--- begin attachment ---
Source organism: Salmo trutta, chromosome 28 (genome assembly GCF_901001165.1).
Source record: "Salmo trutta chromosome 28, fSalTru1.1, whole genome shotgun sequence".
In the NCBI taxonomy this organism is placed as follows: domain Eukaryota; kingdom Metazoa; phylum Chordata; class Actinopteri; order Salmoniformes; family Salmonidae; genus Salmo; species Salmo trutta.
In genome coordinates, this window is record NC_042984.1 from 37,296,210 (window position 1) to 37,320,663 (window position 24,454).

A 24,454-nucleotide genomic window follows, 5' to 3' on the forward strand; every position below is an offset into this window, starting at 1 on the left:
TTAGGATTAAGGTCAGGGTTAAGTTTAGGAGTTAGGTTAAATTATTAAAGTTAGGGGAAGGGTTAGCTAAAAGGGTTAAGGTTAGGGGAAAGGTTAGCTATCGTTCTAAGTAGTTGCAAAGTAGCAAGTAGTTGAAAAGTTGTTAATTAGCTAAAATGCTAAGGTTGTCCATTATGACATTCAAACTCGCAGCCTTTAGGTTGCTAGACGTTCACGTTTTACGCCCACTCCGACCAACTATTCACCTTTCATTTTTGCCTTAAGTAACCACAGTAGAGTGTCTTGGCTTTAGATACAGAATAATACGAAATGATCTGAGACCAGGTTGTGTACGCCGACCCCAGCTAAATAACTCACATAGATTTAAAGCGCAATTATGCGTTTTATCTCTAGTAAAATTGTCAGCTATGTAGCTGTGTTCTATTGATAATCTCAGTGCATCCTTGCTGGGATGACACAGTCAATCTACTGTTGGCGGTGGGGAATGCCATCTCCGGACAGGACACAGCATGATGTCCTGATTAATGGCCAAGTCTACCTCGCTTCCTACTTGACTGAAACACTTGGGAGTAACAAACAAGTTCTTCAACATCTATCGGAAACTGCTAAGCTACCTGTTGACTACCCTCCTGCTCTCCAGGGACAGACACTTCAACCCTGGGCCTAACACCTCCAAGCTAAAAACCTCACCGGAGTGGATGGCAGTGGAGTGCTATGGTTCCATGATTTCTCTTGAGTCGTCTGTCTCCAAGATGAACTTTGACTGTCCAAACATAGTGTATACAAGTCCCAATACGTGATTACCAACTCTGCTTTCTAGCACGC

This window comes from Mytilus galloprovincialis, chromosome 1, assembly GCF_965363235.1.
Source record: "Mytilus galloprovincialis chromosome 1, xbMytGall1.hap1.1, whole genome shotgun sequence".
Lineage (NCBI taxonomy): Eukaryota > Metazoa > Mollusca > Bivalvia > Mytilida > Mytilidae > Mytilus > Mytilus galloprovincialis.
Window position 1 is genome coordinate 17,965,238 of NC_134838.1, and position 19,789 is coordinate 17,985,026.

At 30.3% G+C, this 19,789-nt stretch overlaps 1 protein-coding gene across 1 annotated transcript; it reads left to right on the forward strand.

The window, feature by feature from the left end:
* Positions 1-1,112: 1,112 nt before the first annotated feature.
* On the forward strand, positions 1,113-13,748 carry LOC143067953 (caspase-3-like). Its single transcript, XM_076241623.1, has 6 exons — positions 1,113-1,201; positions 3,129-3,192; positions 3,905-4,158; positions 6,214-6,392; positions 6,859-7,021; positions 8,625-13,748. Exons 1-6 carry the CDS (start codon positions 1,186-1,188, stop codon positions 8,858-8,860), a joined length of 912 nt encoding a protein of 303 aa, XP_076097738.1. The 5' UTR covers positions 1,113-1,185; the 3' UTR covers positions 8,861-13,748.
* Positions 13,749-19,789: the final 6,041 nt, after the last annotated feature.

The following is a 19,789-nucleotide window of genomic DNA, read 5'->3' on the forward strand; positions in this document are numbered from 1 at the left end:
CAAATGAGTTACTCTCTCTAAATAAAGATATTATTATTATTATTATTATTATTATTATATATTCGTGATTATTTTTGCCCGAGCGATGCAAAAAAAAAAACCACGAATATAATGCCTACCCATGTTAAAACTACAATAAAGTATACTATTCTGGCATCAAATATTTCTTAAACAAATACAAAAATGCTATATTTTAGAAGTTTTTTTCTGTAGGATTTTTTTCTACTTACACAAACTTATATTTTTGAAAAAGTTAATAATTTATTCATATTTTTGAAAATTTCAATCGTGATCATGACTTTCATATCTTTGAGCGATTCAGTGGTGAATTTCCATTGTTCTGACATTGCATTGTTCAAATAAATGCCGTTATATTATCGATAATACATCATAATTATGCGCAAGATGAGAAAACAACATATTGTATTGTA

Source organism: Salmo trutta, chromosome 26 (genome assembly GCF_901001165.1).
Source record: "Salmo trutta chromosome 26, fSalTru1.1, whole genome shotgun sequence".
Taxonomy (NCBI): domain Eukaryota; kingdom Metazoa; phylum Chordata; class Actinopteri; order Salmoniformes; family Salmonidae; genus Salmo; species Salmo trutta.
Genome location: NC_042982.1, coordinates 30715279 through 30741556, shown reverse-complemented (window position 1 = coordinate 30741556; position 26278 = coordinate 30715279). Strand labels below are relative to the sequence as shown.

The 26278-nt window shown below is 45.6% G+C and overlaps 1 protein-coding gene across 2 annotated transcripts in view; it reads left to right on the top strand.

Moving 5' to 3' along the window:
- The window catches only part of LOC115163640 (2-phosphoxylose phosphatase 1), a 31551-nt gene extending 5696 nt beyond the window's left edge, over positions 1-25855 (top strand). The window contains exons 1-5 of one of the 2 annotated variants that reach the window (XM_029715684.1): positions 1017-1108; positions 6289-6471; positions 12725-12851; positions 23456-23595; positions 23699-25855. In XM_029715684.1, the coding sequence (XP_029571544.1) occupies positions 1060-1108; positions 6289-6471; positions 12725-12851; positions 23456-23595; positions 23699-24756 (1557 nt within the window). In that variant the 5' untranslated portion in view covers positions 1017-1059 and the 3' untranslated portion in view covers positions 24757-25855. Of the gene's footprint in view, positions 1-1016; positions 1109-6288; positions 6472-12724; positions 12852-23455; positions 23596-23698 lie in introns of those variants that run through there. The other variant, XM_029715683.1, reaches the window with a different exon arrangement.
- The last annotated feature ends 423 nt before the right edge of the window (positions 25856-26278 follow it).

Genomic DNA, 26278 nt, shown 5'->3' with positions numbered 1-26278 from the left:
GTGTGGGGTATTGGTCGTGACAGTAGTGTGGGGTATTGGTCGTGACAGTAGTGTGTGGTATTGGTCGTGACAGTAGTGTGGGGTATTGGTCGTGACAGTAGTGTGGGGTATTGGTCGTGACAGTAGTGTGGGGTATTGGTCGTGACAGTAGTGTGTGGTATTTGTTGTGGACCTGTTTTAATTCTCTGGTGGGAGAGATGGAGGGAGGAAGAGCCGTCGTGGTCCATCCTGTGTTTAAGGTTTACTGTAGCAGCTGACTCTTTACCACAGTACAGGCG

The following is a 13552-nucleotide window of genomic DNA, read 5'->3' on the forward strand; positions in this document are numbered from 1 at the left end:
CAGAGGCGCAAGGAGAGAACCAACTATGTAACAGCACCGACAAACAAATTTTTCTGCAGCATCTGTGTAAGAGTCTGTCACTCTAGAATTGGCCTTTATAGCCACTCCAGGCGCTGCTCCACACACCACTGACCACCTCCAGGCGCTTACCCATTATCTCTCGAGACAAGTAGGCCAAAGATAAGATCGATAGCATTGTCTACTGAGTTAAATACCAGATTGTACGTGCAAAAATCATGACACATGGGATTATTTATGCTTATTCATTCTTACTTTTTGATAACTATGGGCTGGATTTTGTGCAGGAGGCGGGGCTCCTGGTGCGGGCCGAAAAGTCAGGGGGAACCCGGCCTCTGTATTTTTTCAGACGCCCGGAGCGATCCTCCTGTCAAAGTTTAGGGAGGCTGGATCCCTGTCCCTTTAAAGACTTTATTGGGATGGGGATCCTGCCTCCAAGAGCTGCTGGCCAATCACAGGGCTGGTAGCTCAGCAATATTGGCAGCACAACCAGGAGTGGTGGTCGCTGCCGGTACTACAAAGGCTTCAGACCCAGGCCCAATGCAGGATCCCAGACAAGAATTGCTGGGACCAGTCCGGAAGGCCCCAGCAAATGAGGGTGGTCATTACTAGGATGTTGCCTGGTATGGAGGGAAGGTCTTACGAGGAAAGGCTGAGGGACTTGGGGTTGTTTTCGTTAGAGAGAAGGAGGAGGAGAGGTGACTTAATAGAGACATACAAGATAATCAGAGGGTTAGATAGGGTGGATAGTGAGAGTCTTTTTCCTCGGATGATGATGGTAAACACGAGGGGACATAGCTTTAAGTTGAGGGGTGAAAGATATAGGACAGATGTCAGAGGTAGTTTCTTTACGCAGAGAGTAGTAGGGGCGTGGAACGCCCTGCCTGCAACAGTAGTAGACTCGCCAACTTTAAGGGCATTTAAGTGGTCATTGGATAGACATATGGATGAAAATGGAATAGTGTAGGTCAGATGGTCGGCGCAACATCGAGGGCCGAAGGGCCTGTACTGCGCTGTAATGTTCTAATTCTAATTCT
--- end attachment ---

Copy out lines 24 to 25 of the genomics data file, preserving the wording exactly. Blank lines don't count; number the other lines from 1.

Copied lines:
- The window catches only part of LOC115163640 (2-phosphoxylose phosphatase 1), a 31551-nt gene extending 5696 nt beyond the window's left edge, over positions 1-25855 (top strand). The window contains exons 1-5 of one of the 2 annotated variants that reach the window (XM_029715684.1): positions 1017-1108; positions 6289-6471; positions 12725-12851; positions 23456-23595; positions 23699-25855. In XM_029715684.1, the coding sequence (XP_029571544.1) occupies positions 1060-1108; positions 6289-6471; positions 12725-12851; positions 23456-23595; positions 23699-24756 (1557 nt within the window). In that variant the 5' untranslated portion in view covers positions 1017-1059 and the 3' untranslated portion in view covers positions 24757-25855. Of the gene's footprint in view, positions 1-1016; positions 1109-6288; positions 6472-12724; positions 12852-23455; positions 23596-23698 lie in introns of those variants that run through there. The other variant, XM_029715683.1, reaches the window with a different exon arrangement.
- The last annotated feature ends 423 nt before the right edge of the window (positions 25856-26278 follow it).